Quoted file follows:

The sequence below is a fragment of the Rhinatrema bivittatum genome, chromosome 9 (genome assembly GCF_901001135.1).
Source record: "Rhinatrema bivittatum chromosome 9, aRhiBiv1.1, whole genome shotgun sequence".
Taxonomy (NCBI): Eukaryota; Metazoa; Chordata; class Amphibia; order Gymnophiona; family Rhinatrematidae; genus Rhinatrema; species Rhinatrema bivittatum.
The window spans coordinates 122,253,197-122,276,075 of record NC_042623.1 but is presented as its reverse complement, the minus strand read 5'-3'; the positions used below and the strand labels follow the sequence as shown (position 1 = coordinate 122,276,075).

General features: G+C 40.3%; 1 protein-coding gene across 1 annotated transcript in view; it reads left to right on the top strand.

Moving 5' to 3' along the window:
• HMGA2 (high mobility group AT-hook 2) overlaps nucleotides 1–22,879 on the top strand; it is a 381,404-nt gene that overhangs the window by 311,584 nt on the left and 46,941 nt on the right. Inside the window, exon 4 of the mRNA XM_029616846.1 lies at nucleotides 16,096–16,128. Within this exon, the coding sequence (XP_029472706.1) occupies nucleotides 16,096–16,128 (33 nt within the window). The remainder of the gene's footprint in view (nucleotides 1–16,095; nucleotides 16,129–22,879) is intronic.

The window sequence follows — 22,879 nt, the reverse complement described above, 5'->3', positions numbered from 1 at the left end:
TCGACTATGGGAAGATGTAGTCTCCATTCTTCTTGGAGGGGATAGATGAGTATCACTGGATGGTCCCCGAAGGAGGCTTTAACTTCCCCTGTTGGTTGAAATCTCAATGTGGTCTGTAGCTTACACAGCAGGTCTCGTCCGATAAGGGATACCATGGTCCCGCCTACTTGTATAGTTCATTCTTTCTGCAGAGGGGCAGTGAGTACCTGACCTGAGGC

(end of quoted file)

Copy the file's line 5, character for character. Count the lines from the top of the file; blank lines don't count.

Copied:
General features: G+C 40.3%; 1 protein-coding gene across 1 annotated transcript in view; it reads left to right on the top strand.